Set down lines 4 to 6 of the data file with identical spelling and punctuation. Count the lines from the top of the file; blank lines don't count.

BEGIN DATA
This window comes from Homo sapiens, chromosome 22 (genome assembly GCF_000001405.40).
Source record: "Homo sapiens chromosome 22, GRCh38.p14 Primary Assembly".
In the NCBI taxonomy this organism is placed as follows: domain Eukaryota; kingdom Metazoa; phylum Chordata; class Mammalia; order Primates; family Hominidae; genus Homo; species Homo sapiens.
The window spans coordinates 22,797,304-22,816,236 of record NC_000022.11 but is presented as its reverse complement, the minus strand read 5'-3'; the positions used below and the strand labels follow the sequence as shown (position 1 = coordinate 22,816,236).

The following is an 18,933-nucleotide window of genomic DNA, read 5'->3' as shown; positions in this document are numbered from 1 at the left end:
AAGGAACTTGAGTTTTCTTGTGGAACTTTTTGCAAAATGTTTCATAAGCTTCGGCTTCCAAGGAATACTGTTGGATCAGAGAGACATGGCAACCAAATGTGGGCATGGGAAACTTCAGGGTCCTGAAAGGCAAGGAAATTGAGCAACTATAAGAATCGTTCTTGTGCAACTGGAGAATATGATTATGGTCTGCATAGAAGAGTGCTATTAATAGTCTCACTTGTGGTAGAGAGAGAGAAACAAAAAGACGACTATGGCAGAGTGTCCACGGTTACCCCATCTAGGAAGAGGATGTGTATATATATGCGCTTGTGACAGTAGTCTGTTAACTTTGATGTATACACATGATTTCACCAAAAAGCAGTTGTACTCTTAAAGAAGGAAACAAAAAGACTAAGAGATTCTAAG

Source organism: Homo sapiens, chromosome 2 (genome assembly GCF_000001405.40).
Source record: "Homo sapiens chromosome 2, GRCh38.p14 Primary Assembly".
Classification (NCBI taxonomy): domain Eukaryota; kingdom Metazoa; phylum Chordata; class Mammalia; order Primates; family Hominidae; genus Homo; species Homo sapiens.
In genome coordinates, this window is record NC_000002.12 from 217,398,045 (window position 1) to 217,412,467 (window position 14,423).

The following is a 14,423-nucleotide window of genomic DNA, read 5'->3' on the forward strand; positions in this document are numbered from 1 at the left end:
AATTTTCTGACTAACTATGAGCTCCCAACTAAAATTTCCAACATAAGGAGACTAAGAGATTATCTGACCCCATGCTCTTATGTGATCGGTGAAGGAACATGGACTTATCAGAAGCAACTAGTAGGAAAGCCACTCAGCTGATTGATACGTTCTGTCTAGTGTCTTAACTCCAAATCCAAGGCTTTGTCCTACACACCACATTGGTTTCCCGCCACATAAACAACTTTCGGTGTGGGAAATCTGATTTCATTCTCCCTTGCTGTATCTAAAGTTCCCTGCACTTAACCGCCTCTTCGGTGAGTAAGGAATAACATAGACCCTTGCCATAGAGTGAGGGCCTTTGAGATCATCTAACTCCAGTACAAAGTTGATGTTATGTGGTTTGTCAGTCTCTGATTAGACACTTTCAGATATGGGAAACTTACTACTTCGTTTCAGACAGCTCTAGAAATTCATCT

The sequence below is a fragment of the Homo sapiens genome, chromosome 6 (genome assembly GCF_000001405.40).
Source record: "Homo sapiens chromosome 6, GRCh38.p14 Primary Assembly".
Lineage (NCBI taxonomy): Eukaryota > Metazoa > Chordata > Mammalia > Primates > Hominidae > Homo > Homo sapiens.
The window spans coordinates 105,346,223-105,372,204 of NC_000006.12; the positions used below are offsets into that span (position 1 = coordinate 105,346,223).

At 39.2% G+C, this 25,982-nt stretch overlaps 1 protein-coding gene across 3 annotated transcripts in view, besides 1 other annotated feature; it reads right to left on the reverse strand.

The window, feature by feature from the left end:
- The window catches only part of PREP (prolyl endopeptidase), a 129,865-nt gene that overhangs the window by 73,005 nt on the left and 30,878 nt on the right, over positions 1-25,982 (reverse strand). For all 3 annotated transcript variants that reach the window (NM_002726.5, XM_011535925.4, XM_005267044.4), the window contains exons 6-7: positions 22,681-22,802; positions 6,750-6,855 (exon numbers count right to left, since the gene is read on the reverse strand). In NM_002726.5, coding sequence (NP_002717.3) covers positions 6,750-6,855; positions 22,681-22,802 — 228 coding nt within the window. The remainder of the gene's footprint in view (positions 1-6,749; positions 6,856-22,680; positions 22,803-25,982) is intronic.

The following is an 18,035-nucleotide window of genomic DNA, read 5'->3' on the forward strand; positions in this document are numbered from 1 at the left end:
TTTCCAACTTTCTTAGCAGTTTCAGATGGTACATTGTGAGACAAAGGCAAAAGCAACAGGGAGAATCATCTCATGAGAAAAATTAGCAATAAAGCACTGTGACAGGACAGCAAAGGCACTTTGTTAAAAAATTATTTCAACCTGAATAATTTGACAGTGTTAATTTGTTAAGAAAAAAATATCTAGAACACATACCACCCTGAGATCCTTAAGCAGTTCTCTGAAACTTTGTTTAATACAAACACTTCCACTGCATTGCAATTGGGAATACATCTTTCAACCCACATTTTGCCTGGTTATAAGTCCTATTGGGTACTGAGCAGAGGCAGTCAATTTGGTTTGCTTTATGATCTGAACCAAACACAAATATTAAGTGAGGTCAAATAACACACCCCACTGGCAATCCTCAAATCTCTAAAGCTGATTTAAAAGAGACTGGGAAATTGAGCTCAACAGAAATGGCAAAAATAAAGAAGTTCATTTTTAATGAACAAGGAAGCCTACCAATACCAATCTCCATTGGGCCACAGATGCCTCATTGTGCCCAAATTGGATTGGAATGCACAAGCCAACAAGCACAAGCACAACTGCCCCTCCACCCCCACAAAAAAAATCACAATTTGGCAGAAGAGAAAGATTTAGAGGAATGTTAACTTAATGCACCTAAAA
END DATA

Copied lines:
The window spans coordinates 22,797,304-22,816,236 of record NC_000022.11 but is presented as its reverse complement, the minus strand read 5'-3'; the positions used below and the strand labels follow the sequence as shown (position 1 = coordinate 22,816,236).

The following is an 18,933-nucleotide window of genomic DNA, read 5'->3' as shown; positions in this document are numbered from 1 at the left end:
AAGGAACTTGAGTTTTCTTGTGGAACTTTTTGCAAAATGTTTCATAAGCTTCGGCTTCCAAGGAATACTGTTGGATCAGAGAGACATGGCAACCAAATGTGGGCATGGGAAACTTCAGGGTCCTGAAAGGCAAGGAAATTGAGCAACTATAAGAATCGTTCTTGTGCAACTGGAGAATATGATTATGGTCTGCATAGAAGAGTGCTATTAATAGTCTCACTTGTGGTAGAGAGAGAGAAACAAAAAGACGACTATGGCAGAGTGTCCACGGTTACCCCATCTAGGAAGAGGATGTGTATATATATGCGCTTGTGACAGTAGTCTGTTAACTTTGATGTATACACATGATTTCACCAAAAAGCAGTTGTACTCTTAAAGAAGGAAACAAAAAGACTAAGAGATTCTAAG